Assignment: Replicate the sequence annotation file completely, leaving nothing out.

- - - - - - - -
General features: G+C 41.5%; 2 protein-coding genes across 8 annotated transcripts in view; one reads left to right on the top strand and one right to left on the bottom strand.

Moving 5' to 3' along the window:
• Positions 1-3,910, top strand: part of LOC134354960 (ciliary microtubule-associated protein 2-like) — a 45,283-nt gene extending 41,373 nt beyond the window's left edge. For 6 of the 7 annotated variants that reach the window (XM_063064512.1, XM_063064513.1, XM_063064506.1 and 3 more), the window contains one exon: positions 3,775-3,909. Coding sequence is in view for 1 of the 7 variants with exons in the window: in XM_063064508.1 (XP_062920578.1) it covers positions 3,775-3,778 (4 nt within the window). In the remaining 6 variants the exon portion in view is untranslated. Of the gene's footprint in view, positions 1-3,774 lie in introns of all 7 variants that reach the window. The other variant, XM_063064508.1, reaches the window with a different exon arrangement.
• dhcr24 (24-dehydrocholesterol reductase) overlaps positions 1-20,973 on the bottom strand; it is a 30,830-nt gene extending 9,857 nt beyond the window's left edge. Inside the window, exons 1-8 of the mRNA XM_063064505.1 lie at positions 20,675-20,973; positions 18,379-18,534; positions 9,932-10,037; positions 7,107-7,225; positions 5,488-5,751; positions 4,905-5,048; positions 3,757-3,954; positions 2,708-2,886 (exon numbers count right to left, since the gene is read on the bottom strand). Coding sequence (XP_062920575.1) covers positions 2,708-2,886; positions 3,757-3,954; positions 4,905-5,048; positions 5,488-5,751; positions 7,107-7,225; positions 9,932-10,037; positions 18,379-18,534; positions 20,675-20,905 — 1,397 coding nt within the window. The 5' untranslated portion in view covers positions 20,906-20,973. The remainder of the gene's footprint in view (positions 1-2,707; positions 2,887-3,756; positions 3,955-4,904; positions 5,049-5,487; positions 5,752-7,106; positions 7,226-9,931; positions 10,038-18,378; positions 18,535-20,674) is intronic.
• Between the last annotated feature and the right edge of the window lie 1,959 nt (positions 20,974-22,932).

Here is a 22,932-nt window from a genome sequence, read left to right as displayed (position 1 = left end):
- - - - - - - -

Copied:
General features: G+C 41.5%; 2 protein-coding genes across 8 annotated transcripts in view; one reads left to right on the top strand and one right to left on the bottom strand.

Moving 5' to 3' along the window:
• Positions 1-3,910, top strand: part of LOC134354960 (ciliary microtubule-associated protein 2-like) — a 45,283-nt gene extending 41,373 nt beyond the window's left edge. For 6 of the 7 annotated variants that reach the window (XM_063064512.1, XM_063064513.1, XM_063064506.1 and 3 more), the window contains one exon: positions 3,775-3,909. Coding sequence is in view for 1 of the 7 variants with exons in the window: in XM_063064508.1 (XP_062920578.1) it covers positions 3,775-3,778 (4 nt within the window). In the remaining 6 variants the exon portion in view is untranslated. Of the gene's footprint in view, positions 1-3,774 lie in introns of all 7 variants that reach the window. The other variant, XM_063064508.1, reaches the window with a different exon arrangement.
• dhcr24 (24-dehydrocholesterol reductase) overlaps positions 1-20,973 on the bottom strand; it is a 30,830-nt gene extending 9,857 nt beyond the window's left edge. Inside the window, exons 1-8 of the mRNA XM_063064505.1 lie at positions 20,675-20,973; positions 18,379-18,534; positions 9,932-10,037; positions 7,107-7,225; positions 5,488-5,751; positions 4,905-5,048; positions 3,757-3,954; positions 2,708-2,886 (exon numbers count right to left, since the gene is read on the bottom strand). Coding sequence (XP_062920575.1) covers positions 2,708-2,886; positions 3,757-3,954; positions 4,905-5,048; positions 5,488-5,751; positions 7,107-7,225; positions 9,932-10,037; positions 18,379-18,534; positions 20,675-20,905 — 1,397 coding nt within the window. The 5' untranslated portion in view covers positions 20,906-20,973. The remainder of the gene's footprint in view (positions 1-2,707; positions 2,887-3,756; positions 3,955-4,904; positions 5,049-5,487; positions 5,752-7,106; positions 7,226-9,931; positions 10,038-18,378; positions 18,535-20,674) is intronic.
• Between the last annotated feature and the right edge of the window lie 1,959 nt (positions 20,974-22,932).

Here is a 22,932-nt window from a genome sequence, read left to right as displayed (position 1 = left end):